We share Mair Elliott’s latest blog on living with mental illness and autism. In this post Mair shares her experiences while travelling abroad this Summer.
“So I did it! I managed to not only survive, but to experience and enjoy travelling to its full extent (low points included).
To many travelling around Canada for roughly 6 weeks might seem like no big deal, just an extended summer holiday. But for someone like me it is a momentous achievement. If you’d have asked me even a year ago of it was possible for me to do something like this I would have said no.
When I say ‘someone like me’ I am referring to someone who on a daily basis faces barriers, someone who consistently has to fight to keep their head above water. Someone that finds the external world confusing and sometimes terrifying. Someone with Autism and Mental health problems.
In the weeks leading up to departure I could feel the anxiety whipping up a storm. Already the idea of a lack of routine for 6 weeks was affecting me both mentally and physically. As we were making final plans a deep feeling of dread and uncertainty was rushing through my veins. Excitement and the need for adventure were also thrown into the emotional cocktail, leading to an overall confusing and overwhelming mixture.
Having made it to Gatwick and flown to Toronto airport I suddenly found myself with my head in a toilet bowl watching my stomach contents spill out of me like a fountain. I was told I wasn’t allowed to fly to our final destination, Vancouver, and so myself and my friend spent the night trying to sleep on the airport floor. It makes a good story, but at the time I was trying to figure out why I had fallen so ill, was it food poisoning? Had I eaten something I was allergic to? Was it a stomach bug? It is only now, nearly a month later, that I’m realising it was probably anxiety.
Staying in hostels was interesting to say the least. I am not someone who can handle close proximity to other people. People I know well, like family and friends, then it’s fine – strangers are another matter. Having said that, I felt I dealt with the hostels in Vancouver, Jasper and Quebec city with some grace and patience. The hostel in Montreal may have been weak point. Being a light sleeper would be an understatement for me, so when we were in a dorm with a lady that snored louder than a horse with a cold I may have lost my temper. I removed myself from the situation before I blew my top, but staying in the hostel was no longer an option. Luckily, I had stored some emergency money away and I used it to book a hotel room for myself and my friend for the remainder of our time in Montreal.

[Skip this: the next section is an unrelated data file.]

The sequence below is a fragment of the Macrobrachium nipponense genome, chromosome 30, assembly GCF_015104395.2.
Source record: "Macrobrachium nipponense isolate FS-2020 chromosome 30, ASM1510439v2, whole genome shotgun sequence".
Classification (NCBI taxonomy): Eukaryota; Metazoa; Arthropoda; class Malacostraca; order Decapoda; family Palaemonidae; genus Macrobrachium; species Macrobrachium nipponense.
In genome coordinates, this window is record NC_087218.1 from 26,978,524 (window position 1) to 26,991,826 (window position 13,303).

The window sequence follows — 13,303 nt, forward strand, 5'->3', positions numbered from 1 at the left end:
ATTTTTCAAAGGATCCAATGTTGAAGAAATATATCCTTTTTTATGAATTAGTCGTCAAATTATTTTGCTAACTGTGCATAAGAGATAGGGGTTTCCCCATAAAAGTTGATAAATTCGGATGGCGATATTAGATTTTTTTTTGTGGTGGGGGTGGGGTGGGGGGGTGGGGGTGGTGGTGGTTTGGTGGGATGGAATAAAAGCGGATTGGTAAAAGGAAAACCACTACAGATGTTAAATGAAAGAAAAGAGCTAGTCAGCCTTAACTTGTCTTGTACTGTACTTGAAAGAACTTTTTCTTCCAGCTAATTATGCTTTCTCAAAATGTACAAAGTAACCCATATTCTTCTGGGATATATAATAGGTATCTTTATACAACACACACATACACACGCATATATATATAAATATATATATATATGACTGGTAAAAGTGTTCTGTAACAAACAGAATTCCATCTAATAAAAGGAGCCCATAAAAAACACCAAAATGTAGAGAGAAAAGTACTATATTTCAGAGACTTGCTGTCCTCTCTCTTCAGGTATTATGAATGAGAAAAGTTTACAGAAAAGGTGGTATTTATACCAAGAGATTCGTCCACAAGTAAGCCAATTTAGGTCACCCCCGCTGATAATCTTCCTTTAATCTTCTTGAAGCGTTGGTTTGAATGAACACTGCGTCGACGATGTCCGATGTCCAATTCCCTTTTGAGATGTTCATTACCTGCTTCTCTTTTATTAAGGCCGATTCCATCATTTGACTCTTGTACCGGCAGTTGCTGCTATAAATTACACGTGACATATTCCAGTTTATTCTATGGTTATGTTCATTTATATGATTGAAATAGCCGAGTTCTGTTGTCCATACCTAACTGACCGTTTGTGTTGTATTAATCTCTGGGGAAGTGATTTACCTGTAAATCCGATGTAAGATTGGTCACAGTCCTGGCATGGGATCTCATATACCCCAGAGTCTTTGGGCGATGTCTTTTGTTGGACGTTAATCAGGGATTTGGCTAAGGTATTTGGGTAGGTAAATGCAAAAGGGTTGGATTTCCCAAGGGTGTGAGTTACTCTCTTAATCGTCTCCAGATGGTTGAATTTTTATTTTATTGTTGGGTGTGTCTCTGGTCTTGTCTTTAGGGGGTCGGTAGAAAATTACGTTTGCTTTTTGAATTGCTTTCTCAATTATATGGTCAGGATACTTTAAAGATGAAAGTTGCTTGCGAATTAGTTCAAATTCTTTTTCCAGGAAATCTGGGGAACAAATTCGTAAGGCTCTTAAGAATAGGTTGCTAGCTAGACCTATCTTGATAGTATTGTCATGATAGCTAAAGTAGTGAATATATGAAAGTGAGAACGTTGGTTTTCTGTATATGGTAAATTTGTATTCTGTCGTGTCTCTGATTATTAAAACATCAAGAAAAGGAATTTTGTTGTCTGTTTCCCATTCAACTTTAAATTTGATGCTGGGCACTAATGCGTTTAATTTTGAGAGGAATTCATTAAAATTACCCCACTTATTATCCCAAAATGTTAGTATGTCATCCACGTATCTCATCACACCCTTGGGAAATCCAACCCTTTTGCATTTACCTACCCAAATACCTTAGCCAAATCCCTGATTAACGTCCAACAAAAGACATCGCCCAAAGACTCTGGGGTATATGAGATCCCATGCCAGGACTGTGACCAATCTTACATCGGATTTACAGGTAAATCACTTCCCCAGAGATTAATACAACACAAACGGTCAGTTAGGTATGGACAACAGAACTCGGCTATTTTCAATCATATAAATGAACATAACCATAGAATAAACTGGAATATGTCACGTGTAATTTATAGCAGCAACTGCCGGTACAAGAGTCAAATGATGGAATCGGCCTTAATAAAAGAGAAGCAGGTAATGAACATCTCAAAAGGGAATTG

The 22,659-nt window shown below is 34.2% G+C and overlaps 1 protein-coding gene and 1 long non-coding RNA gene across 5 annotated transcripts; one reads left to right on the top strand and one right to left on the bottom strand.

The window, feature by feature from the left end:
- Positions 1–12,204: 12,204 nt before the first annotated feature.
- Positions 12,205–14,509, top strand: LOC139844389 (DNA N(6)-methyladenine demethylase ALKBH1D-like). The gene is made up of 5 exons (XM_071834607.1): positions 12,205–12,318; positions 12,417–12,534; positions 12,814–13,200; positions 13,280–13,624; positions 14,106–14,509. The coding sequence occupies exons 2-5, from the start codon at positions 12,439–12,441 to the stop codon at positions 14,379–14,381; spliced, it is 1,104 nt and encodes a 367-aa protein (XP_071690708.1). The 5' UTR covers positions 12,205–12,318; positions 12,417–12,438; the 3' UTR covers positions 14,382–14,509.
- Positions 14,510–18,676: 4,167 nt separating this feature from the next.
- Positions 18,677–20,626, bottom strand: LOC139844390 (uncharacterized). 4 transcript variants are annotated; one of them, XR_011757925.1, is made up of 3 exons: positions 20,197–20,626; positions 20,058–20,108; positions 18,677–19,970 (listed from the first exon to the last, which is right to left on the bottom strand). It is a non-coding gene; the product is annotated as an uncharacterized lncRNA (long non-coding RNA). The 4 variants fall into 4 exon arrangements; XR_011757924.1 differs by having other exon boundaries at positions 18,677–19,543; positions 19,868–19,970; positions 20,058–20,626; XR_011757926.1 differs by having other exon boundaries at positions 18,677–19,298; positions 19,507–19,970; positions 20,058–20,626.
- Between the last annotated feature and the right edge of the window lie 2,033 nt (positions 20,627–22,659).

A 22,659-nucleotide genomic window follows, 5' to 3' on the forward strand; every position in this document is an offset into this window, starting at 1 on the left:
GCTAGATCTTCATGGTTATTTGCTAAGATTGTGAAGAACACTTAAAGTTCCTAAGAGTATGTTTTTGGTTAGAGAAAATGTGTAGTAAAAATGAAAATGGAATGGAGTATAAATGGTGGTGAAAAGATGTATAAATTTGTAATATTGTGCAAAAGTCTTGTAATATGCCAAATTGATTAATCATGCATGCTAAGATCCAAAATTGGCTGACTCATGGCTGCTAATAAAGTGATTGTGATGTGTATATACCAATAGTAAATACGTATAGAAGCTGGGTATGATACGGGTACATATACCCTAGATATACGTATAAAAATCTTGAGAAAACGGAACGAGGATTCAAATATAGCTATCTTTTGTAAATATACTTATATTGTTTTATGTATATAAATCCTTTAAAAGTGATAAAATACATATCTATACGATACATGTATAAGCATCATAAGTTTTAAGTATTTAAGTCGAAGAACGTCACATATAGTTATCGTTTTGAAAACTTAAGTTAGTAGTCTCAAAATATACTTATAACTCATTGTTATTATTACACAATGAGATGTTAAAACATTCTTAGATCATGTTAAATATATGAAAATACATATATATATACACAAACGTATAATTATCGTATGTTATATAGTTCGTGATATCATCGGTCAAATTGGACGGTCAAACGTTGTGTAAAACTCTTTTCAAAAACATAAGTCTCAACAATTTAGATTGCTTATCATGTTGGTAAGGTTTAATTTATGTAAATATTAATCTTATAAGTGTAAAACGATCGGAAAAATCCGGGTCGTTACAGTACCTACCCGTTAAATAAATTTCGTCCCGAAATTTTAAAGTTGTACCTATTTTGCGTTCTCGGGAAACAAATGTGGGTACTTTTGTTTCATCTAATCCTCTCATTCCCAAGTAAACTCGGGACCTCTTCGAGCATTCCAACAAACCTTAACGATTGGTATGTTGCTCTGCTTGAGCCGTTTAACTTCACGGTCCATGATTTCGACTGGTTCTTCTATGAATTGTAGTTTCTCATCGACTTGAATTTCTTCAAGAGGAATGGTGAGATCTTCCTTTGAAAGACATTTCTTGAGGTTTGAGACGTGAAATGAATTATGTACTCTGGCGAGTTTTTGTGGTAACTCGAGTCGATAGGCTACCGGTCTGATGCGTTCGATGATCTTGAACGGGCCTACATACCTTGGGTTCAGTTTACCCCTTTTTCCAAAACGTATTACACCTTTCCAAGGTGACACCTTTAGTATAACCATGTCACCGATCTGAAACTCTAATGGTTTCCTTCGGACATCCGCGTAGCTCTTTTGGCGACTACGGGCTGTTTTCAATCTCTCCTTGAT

There were sleepless nights (thank the pharmaceutical industry for Zopiclone!), lack of an eating routine, stress, anxiety, generally feeling unwell a lot of the time and a few times I just wanted to fly home. You may ask why I would put myself through all of that, or was it even worth it. And in truth, it was difficult, but my god it was worth it. All of the negative things I experienced were nothing to the places I saw, the beautiful scenery, the great stories and adventures, the interesting people I met, the magnificent creatures I witnessed and the sheer achievement of knocking down those barriers and proving my doubts and anxiety wrong.
I am so proud of myself, especially looking back on where I started. Almost exactly three years before we flew out I was discharged from the Psychiatric unit. In those three years I have achieved more than I ever thought possible, from creating the S4C and ITV programme with the team down in Cardiff, speaking at events of all shapes and sizes, becoming a trustee of an amazing charity, to learning how to look after myself and manage my mental health problems.
I am not prepared to allow the challenges I face to stop me from doing the things I want to do. I am willing to put the work and effort into overcoming the barriers which potentially could disable me. I also have the patience and endurance to survive the more difficult times. After being so unwell, having been incapable of looking after myself, having not been able to see how truly beautiful this world is and having contemplated mortality from the darkest of corners, I am more aware than ever that I only get one life – I am not going to let those demons which once controlled me to ruin or take my life away from me. And I hope that I can prove to anyone who faces difficulties, whether it be Autism related, mental health problems, or even just day to day issues, that firstly with hard work, perseverance, bravery and some grit you can overcome any barrier you face. And secondly, things can and do get better.
It’s onwards and upwards for myself, the next challenge is completing a year long college course. And of course, I will be doing a few campaigning bits and bobs in between, including speaking at a reception in the House of Lords in October”.